I call myself the chief facilitating officer. When we are thinking about operational efficiency and making things better, I want to make sure that the medical staff has a voice in that effort. I have provider leaders designated by specialty, and I rely on them and their expertise to think about how to solve problems. I give them the “what” and rely on them to give me the “how.” I make it clear that as we go through and try to learn and innovate, and be more effective and efficient, that safety and quality must be at the forefront. They can't be compromised.

HL: You became CMO of Duke Regional Hospital during the first year of the pandemic. What have been your primary learnings as CMO during the pandemic?

Ross: I learned a lot about uncertainty and how it can lead to innovation and clarity of purpose. What I mean by that is when you have many things changing daily and you can't operate in the normal way you have operated in the past, it can cause a lot of internal angst. But you can work through that and say, "We may not be able to use our old bag of tricks, but we have the critical thinking skills, and we can figure out how to get through this." Even in the times of uncertainty, you can find clarity of purpose by working together and just putting one foot in front of the other.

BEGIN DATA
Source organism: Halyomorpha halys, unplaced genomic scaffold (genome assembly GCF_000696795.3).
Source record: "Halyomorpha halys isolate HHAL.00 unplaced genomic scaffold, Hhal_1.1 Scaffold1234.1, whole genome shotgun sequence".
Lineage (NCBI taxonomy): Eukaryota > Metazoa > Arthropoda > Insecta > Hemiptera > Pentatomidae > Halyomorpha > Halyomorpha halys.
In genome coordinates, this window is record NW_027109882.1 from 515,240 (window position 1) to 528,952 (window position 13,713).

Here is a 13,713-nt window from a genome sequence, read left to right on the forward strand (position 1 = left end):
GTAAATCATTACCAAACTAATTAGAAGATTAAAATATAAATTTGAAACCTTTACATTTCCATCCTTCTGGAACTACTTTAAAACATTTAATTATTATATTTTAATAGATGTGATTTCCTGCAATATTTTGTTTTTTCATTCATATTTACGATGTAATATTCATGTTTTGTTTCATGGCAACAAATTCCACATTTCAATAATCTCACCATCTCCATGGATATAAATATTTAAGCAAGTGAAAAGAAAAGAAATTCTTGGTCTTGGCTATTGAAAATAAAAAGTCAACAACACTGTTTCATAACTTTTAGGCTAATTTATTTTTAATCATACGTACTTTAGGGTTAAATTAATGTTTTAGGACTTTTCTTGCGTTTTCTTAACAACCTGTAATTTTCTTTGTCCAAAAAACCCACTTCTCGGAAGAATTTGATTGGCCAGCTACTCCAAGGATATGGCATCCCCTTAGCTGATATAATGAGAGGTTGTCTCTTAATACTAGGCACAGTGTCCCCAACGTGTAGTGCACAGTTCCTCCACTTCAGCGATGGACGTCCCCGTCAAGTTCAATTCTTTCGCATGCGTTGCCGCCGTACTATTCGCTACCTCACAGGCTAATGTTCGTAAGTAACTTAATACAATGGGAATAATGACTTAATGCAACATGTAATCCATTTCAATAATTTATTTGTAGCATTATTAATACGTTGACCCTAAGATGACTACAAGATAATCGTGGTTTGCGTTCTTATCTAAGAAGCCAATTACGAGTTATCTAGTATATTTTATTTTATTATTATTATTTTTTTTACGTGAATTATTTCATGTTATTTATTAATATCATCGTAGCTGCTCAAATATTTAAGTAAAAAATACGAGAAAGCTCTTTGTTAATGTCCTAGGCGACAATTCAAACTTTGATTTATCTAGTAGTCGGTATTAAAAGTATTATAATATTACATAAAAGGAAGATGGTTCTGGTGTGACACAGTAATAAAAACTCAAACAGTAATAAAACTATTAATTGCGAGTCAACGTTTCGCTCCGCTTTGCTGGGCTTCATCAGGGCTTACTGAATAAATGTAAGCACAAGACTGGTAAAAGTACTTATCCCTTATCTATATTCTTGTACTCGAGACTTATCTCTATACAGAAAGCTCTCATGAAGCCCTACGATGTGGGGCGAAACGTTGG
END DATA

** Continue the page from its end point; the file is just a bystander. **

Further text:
Another thing I learned is how to be operationally flexible, while making sure that flexibility is based on sound principles. So, you need to focus on the problems you need to solve, then think about flexible ways to implement solutions.

Focusing on transparent communication is important. In times when things are changing, you want people to have access to you.

Adia Ross, MD, MHA, chief medical officer of Duke Regional Hospital. Photo courtesy of Duke Health.

HL: Now that the crisis phase of the pandemic has passed, what are the top clinical care issues at Duke Regional Hospital?